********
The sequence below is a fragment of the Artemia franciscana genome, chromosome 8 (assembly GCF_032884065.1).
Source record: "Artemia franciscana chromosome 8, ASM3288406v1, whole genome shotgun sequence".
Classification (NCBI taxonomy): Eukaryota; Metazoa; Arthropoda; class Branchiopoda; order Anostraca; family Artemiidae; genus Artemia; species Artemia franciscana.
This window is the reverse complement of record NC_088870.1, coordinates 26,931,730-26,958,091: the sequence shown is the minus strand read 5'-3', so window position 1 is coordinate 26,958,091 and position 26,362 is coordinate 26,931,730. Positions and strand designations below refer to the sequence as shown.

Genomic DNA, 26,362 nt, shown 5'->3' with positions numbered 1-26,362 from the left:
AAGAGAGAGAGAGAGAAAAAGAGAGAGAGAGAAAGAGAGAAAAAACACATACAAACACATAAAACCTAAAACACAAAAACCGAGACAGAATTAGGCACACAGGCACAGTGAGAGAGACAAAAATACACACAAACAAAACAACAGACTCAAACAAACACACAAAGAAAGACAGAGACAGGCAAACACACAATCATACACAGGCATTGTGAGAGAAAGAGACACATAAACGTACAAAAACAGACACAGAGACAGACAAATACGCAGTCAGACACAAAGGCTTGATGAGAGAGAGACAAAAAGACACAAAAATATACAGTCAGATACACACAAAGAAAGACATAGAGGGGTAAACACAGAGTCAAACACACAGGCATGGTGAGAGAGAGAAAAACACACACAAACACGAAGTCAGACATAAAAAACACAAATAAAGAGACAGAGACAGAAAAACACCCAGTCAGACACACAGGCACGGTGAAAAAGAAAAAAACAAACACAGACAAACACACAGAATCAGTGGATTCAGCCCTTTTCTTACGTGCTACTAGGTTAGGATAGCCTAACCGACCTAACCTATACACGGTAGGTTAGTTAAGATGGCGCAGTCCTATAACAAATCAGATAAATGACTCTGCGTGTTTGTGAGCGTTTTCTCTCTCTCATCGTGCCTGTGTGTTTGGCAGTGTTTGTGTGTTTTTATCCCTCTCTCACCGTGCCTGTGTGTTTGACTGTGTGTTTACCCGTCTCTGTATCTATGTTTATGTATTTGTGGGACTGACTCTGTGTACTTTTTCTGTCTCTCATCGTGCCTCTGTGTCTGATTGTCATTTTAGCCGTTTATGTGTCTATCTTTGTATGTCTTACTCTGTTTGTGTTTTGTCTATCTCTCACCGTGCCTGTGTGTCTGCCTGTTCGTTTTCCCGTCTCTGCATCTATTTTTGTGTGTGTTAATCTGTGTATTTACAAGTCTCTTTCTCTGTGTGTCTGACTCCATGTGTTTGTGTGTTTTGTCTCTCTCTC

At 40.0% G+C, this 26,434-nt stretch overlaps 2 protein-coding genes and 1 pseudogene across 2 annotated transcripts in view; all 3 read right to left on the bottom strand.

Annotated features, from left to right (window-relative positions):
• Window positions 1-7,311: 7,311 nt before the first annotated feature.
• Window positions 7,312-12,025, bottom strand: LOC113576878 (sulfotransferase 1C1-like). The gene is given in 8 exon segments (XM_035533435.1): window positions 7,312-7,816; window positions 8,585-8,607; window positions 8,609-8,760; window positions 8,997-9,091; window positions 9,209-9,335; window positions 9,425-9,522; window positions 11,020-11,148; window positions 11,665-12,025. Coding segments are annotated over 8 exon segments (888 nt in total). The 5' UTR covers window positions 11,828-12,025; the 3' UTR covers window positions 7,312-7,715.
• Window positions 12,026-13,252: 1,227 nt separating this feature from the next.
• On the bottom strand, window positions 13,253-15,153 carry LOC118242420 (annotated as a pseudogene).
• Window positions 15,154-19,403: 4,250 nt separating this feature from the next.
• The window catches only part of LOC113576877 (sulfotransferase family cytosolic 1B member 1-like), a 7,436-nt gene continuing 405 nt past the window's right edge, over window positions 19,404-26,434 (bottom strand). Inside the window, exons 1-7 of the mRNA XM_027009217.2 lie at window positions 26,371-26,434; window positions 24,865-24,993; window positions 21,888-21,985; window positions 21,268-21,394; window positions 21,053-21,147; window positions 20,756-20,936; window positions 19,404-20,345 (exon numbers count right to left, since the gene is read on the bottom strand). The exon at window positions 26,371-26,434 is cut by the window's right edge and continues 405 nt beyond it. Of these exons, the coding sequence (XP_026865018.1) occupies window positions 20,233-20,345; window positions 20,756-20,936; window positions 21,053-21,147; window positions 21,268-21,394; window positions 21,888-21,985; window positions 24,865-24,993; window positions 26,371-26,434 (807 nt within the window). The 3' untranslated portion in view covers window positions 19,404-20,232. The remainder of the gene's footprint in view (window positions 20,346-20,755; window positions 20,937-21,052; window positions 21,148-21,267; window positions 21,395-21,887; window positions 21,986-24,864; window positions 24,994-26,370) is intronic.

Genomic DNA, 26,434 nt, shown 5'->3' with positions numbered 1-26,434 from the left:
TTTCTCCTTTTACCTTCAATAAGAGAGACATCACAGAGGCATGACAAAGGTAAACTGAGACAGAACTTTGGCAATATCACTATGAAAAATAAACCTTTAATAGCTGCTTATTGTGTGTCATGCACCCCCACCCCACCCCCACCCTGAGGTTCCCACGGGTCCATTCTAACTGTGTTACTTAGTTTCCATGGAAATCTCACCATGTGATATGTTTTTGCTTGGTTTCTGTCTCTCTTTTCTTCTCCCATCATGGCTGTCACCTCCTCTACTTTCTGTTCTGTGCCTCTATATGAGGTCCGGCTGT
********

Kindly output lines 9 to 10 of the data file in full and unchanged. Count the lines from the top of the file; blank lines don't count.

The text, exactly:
• Window positions 1-7,311: 7,311 nt before the first annotated feature.
• Window positions 7,312-12,025, bottom strand: LOC113576878 (sulfotransferase 1C1-like). The gene is given in 8 exon segments (XM_035533435.1): window positions 7,312-7,816; window positions 8,585-8,607; window positions 8,609-8,760; window positions 8,997-9,091; window positions 9,209-9,335; window positions 9,425-9,522; window positions 11,020-11,148; window positions 11,665-12,025. Coding segments are annotated over 8 exon segments (888 nt in total). The 5' UTR covers window positions 11,828-12,025; the 3' UTR covers window positions 7,312-7,715.